FOR IMMEDIATE RELEASE
November 20, 2008
Austin — This week, state Senator Robert Nichols (R-Jacksonville) and Rep. Brandon Creighton (R-Conroe) each filed three bills addressing the dangers of injection wells.
The first bill (HB 177 and SB 273) requires operators of injection wells to test water and soil quality and regularly report the results to the state.
"The public has a right to know if their water sources are safe," said Nichols. "If there is a problem from an injection well, it needs to be detected and acted on as soon as possible."
Injection wells use high-power pumps to force waste and sometimes hazardous materials into underground disposal areas. Their use is highly controversial because of the possible risk of contamination of ground water and soil.
Creighton stressed this bill was only the first of several concerning the safety of injection wells.
"I'll be working with Sen. Nichols and other legislators to project Texans who are vulnerable to problems from injection wells," said Creighton. "This bill is a common-sense first step."
The identical bills would require injection well operators to conduct on-site groundwater and soil tests. The operator then must report the results to the Texas Commission on Environmental Quality (TCEQ) on a regular basis and immediately when a quality change is detected.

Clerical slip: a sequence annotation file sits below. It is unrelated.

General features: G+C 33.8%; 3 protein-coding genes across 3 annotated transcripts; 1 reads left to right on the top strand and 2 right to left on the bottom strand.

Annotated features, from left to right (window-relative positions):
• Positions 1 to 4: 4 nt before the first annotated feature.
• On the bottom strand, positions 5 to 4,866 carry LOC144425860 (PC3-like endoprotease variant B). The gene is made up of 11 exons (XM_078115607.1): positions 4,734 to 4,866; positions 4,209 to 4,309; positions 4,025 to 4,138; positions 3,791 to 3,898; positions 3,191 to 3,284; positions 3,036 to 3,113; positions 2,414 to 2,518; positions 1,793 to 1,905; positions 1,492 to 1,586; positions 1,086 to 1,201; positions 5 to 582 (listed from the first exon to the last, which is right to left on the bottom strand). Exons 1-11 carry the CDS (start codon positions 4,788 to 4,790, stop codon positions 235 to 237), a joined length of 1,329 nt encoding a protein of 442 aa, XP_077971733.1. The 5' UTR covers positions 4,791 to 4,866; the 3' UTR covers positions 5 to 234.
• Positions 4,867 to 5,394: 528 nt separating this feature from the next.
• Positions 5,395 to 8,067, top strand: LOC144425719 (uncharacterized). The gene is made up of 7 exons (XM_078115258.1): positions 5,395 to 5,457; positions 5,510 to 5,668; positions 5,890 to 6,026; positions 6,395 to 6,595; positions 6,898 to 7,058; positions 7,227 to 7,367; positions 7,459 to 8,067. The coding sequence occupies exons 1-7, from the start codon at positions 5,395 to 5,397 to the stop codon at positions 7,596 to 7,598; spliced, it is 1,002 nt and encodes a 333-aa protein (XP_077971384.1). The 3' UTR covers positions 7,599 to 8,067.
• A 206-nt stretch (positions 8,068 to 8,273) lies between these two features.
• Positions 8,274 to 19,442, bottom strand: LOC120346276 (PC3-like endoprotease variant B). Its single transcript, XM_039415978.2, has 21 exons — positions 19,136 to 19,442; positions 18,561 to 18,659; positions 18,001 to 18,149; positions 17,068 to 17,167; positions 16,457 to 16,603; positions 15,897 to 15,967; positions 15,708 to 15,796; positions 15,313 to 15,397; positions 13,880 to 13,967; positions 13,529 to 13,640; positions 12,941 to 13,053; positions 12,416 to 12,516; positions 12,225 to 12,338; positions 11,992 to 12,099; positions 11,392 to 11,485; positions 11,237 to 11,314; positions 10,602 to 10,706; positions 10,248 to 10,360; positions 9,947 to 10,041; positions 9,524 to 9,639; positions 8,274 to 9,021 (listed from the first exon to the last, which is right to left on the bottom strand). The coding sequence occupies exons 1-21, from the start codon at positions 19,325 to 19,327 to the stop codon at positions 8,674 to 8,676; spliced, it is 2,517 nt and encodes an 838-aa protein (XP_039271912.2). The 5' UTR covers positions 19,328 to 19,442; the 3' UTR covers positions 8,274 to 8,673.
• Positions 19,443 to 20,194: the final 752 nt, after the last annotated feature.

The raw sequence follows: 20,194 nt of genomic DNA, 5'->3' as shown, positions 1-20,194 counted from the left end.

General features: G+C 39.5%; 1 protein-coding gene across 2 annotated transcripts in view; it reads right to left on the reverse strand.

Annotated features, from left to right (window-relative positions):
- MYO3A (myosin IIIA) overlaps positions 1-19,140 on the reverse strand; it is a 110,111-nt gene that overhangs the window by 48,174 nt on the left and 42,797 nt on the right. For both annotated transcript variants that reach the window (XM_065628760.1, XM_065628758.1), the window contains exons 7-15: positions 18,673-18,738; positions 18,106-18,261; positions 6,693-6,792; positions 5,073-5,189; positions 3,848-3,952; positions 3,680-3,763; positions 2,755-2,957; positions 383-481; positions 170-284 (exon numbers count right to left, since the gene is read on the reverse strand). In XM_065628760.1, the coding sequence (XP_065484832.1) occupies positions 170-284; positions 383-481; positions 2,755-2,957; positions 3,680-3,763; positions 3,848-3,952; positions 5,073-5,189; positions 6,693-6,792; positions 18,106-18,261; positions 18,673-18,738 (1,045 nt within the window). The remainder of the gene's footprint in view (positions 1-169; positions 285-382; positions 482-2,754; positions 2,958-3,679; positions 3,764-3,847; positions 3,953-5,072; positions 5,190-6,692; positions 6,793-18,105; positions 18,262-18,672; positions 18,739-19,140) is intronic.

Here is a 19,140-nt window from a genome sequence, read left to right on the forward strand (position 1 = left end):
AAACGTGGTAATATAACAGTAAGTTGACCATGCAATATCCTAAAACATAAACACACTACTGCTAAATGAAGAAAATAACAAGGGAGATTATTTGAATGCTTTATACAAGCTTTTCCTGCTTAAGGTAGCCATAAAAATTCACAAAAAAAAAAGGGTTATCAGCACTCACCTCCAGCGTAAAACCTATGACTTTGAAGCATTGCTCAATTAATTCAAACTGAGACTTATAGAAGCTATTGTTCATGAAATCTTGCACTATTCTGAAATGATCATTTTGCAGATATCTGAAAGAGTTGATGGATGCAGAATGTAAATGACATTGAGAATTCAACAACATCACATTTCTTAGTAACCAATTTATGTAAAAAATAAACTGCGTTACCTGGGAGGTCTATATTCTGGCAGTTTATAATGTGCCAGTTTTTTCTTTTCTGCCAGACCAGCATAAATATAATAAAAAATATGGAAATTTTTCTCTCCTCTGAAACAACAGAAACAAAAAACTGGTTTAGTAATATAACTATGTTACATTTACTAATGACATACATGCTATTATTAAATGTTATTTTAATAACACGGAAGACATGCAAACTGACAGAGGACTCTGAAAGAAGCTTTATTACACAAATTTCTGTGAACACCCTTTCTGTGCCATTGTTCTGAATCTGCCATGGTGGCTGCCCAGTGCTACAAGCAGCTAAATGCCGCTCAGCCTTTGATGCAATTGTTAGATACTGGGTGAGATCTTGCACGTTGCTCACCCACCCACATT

The second bill (HB 178 and SB 274) addresses where injection wells may be placed. The bill prohibits a well within one half-mile of an established residence, church, school, daycare center, public park, or public water supply.
"The risks of injection wells are not completely understood," said Nichols. "Because of these risks, we must keep injection wells away from where people live, work and play."
The bill also prohibits injection wells in old oil fields.
"The combination of oil wells and injection wells is both unpredictable and highly dangerous," said Creighton. "There is no reason to take such a risk."
The third bill (HB 179 and SB 275) would require the TCEQ to establish rules regarding surface facilities for injection wells. This bill could directly affect a proposed injection well in Montgomery County, a well Nichols and Creighton both oppose.
In the meantime, Nichols and Creighton are working with Montgomery County residents to prevent TCEQ's approval of a permit. On November 19, the group Concerned Residents Opposed to Wells (CROW) will send a delegation to Austin to publically oppose the injection well in front of the TCEQ.
"Montgomery County residents have made their concerns clear, and we are going to do everything we can to support their efforts." said Creighton.
Nichols urged the TCEQ to put great weight on the opinions of the concerned citizens.
"These are the people who will suffer if something goes wrong," said Nichols. "I hope the TCEQ will give their testimony careful consideration."